Garmin HUD Got Discontinued, But Not Trashed

The Garmin HUD+ was a small Bluetooth device intended for the dashboard of a car, meant to be used as a GPS heads-up display for data from Garmin smartphone apps. It used a bright VFD (vacuum fluorescent display) which was viewed through a clear reflector, and displayed GPS information and directions. It was discontinued in 2015, but [Doz] was fond of his and used it happily until a phone upgrade meant it no longer worked. Was it destined for a landfill? Not if he had anything to say about it!

The first thing [Doz] tried was using an alternate Android app, but since it also didn’t work, it was time to sit back and reflect on the scope of the issue. In [Doz]’s case, he really only wanted some basic meaningful data displayed, and decided he could do away with the phone altogether if he had the right hardware.

A GPS receiver and ESP32 board take the place of a mobile phone app that no longer works. The HUD display itself is unchanged.

A u-blox GPS module and ESP32 board were the keys to making a standalone device to display meaningful data on the Garmin HUD+ over Bluetooth, thanks to the fact that the protocol used had been reverse engineered. After a lot of troubleshooting, [Doz] got some basic functions working: speed, time, satellite count, and a working compass arrow. The GPS receiver and ESP32 live in a small 3D-printed enclosure, and the HUD? It stays on the dash just like it always has, forever in 2015, blissfully unaware that the march of smartphone technology has left it behind.

His code is on GitHub and there is a video demonstrating the the unit embedded below, just under the page break. It’s always nice to see VFD displays given new life.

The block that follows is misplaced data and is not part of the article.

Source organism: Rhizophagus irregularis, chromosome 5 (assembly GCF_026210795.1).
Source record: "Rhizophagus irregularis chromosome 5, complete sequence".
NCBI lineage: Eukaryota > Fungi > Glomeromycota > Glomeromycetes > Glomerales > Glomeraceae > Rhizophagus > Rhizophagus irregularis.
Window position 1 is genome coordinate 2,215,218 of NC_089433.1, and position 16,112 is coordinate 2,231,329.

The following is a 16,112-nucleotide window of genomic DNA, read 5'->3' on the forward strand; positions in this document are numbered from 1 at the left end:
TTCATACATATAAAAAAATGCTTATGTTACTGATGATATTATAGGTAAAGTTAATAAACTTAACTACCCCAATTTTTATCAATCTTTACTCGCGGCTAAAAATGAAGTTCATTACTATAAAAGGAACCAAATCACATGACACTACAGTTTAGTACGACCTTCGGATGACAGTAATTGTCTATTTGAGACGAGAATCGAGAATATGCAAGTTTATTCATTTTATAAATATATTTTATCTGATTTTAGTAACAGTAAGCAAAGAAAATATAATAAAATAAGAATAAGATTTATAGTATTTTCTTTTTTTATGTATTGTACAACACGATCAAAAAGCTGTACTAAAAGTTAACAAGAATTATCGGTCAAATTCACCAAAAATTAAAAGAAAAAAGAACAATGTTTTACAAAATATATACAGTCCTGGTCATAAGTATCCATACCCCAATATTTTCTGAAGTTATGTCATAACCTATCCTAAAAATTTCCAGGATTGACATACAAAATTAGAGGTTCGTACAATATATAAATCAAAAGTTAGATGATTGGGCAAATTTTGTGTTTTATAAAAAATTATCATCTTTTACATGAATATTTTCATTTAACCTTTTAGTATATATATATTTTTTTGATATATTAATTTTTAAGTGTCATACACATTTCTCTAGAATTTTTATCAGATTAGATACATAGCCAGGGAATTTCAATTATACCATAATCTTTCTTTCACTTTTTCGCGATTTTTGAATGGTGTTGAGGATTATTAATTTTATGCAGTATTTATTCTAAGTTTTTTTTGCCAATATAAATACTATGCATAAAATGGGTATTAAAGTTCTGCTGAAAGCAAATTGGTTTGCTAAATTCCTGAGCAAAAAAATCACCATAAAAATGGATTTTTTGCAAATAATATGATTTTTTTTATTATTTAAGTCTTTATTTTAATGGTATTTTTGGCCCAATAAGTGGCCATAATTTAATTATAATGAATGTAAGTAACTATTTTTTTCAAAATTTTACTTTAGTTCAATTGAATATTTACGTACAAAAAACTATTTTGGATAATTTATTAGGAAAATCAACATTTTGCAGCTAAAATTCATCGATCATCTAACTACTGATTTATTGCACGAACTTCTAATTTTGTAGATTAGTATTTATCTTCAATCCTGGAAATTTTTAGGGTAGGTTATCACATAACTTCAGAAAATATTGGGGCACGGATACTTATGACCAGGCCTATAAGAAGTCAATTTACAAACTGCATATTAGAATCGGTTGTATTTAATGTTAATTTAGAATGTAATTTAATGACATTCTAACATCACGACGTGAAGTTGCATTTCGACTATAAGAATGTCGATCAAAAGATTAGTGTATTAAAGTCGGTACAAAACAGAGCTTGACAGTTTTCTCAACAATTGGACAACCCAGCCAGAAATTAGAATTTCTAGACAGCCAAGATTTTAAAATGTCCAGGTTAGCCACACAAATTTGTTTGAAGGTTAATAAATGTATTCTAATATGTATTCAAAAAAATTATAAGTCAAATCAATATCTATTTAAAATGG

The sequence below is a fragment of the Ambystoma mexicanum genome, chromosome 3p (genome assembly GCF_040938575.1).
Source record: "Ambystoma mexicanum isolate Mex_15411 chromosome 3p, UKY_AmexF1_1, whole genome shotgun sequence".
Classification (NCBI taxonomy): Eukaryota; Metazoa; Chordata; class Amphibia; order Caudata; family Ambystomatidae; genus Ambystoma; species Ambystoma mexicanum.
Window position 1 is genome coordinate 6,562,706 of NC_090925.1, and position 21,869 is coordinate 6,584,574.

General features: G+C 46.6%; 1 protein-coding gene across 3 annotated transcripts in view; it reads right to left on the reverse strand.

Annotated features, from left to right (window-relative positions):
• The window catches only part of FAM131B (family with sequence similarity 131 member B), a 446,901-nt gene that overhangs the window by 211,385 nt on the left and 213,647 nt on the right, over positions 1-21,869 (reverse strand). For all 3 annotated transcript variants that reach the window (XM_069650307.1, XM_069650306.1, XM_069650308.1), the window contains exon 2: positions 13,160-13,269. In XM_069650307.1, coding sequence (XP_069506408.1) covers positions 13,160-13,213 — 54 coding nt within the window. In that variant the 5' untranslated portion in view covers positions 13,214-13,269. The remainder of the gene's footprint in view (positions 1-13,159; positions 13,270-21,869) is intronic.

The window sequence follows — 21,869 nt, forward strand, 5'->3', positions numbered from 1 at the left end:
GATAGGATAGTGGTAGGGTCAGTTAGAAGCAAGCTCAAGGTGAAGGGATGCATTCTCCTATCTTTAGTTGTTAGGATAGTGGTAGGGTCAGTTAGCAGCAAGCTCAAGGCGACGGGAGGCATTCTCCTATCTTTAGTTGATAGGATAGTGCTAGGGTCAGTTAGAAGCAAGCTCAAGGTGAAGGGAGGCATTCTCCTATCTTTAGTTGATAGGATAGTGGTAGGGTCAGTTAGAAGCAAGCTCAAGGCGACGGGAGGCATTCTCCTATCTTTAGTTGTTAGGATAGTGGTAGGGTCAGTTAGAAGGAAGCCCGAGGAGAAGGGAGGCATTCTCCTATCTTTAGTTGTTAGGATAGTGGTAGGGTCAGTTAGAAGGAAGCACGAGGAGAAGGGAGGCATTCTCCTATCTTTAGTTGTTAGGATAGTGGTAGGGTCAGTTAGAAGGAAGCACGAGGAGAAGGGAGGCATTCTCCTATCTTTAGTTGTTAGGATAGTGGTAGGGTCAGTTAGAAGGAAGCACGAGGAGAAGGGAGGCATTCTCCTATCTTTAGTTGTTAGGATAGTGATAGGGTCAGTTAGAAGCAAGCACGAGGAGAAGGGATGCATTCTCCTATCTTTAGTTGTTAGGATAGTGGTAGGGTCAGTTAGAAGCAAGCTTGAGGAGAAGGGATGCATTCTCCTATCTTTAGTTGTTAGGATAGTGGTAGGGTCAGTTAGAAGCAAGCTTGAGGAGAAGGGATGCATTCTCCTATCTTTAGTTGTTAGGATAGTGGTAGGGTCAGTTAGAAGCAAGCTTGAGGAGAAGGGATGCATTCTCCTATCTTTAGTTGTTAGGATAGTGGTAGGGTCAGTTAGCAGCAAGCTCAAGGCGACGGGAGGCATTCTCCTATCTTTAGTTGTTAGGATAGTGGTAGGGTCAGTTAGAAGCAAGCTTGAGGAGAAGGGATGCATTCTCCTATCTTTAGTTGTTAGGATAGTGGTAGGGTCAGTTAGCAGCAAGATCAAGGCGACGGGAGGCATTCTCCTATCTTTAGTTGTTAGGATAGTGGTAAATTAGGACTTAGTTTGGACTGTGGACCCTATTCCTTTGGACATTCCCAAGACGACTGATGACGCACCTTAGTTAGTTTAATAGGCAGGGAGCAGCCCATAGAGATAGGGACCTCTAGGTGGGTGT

8 thoughts on “Garmin HUD Got Discontinued, But Not Trashed

  1. VFDs are beautiful, have a nice glow that LED/LCD can’t quite match. They’re now officially on the endangered tech species list which makes VFD-upcycle projects like this even better.

  2. Given the photons that thing must be cranking out, I would have thought screen burn would kill that even before the app support stopped. Impressive (as are the R-E skills on display. Pun acknowledged.)

  3. I would say the term “HUD” is a bit inappropriate for these pieces of plastic. Real HUDs (like in my X5) project the data onto the special windshield and focus them a few meters in front of the vehicle, so that the eye doesn’t have to switch between near and far. This is a huge advantage compared to the classic dashboard, especially when you are getting into the “reading glasses age” ;-)

    So a retrofitted *real* HUD would be an interesting thing.

  4. Thanks for posting this! My 2002 Aztek had a HUD, no VFD but an bright amber low-res LED display instead – it was great until the OEM/compatible replacement windshields became unavailable. Love VFD’s and we try pull every one out of end-of-life tech that comes into our shop.

  5. Got given a Garmin Hud which I was going to trash. Just spent about an hour or so cobbling together an ESP32, UBLOX6 module and some jumpers to prototype this and it just worked! Not tried it in the car but running up the garden the Hud showed my low speed and direction of travel :-)

    Thanks for sharing!

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